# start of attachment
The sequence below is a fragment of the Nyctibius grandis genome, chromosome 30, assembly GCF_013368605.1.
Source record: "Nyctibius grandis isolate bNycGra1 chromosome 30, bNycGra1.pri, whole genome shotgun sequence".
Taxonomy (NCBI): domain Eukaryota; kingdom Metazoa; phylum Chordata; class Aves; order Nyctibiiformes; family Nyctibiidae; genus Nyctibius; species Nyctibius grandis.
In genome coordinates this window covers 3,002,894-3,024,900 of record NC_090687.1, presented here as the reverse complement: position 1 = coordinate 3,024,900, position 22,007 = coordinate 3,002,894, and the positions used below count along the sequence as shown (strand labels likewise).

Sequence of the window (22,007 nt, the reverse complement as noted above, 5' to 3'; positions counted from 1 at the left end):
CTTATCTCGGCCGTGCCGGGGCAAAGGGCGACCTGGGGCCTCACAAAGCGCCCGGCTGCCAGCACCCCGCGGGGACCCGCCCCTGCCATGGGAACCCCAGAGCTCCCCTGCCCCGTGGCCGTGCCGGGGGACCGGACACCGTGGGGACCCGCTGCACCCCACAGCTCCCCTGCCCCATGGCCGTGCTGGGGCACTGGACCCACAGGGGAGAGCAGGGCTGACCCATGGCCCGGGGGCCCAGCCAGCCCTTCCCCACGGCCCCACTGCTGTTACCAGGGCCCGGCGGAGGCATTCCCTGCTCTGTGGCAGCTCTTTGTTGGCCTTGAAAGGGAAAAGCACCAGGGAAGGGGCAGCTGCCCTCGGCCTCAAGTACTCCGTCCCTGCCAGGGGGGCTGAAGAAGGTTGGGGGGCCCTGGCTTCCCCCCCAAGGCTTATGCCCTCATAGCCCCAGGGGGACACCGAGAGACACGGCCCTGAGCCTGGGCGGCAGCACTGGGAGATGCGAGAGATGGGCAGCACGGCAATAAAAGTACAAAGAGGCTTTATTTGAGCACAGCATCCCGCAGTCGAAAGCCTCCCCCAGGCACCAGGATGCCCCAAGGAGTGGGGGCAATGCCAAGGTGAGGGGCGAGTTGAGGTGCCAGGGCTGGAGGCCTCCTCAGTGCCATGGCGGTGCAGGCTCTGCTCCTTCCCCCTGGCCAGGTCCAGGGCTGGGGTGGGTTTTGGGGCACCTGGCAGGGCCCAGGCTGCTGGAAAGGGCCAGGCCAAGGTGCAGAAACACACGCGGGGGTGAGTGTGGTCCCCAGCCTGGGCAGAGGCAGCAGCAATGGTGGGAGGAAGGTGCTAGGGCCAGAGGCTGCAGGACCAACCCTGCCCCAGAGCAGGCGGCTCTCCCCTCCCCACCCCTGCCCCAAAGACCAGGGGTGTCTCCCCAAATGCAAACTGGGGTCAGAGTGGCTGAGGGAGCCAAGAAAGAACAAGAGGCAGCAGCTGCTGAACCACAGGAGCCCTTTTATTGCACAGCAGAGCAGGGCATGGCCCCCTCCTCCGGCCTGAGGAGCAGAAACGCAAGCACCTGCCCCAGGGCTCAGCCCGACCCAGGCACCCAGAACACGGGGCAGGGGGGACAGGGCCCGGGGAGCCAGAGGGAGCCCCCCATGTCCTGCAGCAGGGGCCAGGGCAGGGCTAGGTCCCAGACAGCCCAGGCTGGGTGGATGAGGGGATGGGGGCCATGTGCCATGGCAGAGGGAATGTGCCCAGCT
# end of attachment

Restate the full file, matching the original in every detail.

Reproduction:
The sequence below is a fragment of the Nyctibius grandis genome, chromosome 30, assembly GCF_013368605.1.
Source record: "Nyctibius grandis isolate bNycGra1 chromosome 30, bNycGra1.pri, whole genome shotgun sequence".
Taxonomy (NCBI): domain Eukaryota; kingdom Metazoa; phylum Chordata; class Aves; order Nyctibiiformes; family Nyctibiidae; genus Nyctibius; species Nyctibius grandis.
In genome coordinates this window covers 3,002,894-3,024,900 of record NC_090687.1, presented here as the reverse complement: position 1 = coordinate 3,024,900, position 22,007 = coordinate 3,002,894, and the positions used below count along the sequence as shown (strand labels likewise).

Sequence of the window (22,007 nt, the reverse complement as noted above, 5' to 3'; positions counted from 1 at the left end):
CTTATCTCGGCCGTGCCGGGGCAAAGGGCGACCTGGGGCCTCACAAAGCGCCCGGCTGCCAGCACCCCGCGGGGACCCGCCCCTGCCATGGGAACCCCAGAGCTCCCCTGCCCCGTGGCCGTGCCGGGGGACCGGACACCGTGGGGACCCGCTGCACCCCACAGCTCCCCTGCCCCATGGCCGTGCTGGGGCACTGGACCCACAGGGGAGAGCAGGGCTGACCCATGGCCCGGGGGCCCAGCCAGCCCTTCCCCACGGCCCCACTGCTGTTACCAGGGCCCGGCGGAGGCATTCCCTGCTCTGTGGCAGCTCTTTGTTGGCCTTGAAAGGGAAAAGCACCAGGGAAGGGGCAGCTGCCCTCGGCCTCAAGTACTCCGTCCCTGCCAGGGGGGCTGAAGAAGGTTGGGGGGCCCTGGCTTCCCCCCCAAGGCTTATGCCCTCATAGCCCCAGGGGGACACCGAGAGACACGGCCCTGAGCCTGGGCGGCAGCACTGGGAGATGCGAGAGATGGGCAGCACGGCAATAAAAGTACAAAGAGGCTTTATTTGAGCACAGCATCCCGCAGTCGAAAGCCTCCCCCAGGCACCAGGATGCCCCAAGGAGTGGGGGCAATGCCAAGGTGAGGGGCGAGTTGAGGTGCCAGGGCTGGAGGCCTCCTCAGTGCCATGGCGGTGCAGGCTCTGCTCCTTCCCCCTGGCCAGGTCCAGGGCTGGGGTGGGTTTTGGGGCACCTGGCAGGGCCCAGGCTGCTGGAAAGGGCCAGGCCAAGGTGCAGAAACACACGCGGGGGTGAGTGTGGTCCCCAGCCTGGGCAGAGGCAGCAGCAATGGTGGGAGGAAGGTGCTAGGGCCAGAGGCTGCAGGACCAACCCTGCCCCAGAGCAGGCGGCTCTCCCCTCCCCACCCCTGCCCCAAAGACCAGGGGTGTCTCCCCAAATGCAAACTGGGGTCAGAGTGGCTGAGGGAGCCAAGAAAGAACAAGAGGCAGCAGCTGCTGAACCACAGGAGCCCTTTTATTGCACAGCAGAGCAGGGCATGGCCCCCTCCTCCGGCCTGAGGAGCAGAAACGCAAGCACCTGCCCCAGGGCTCAGCCCGACCCAGGCACCCAGAACACGGGGCAGGGGGGACAGGGCCCGGGGAGCCAGAGGGAGCCCCCCATGTCCTGCAGCAGGGGCCAGGGCAGGGCTAGGTCCCAGACAGCCCAGGCTGGGTGGATGAGGGGATGGGGGCCATGTGCCATGGCAGAGGGAATGTGCCCAGCT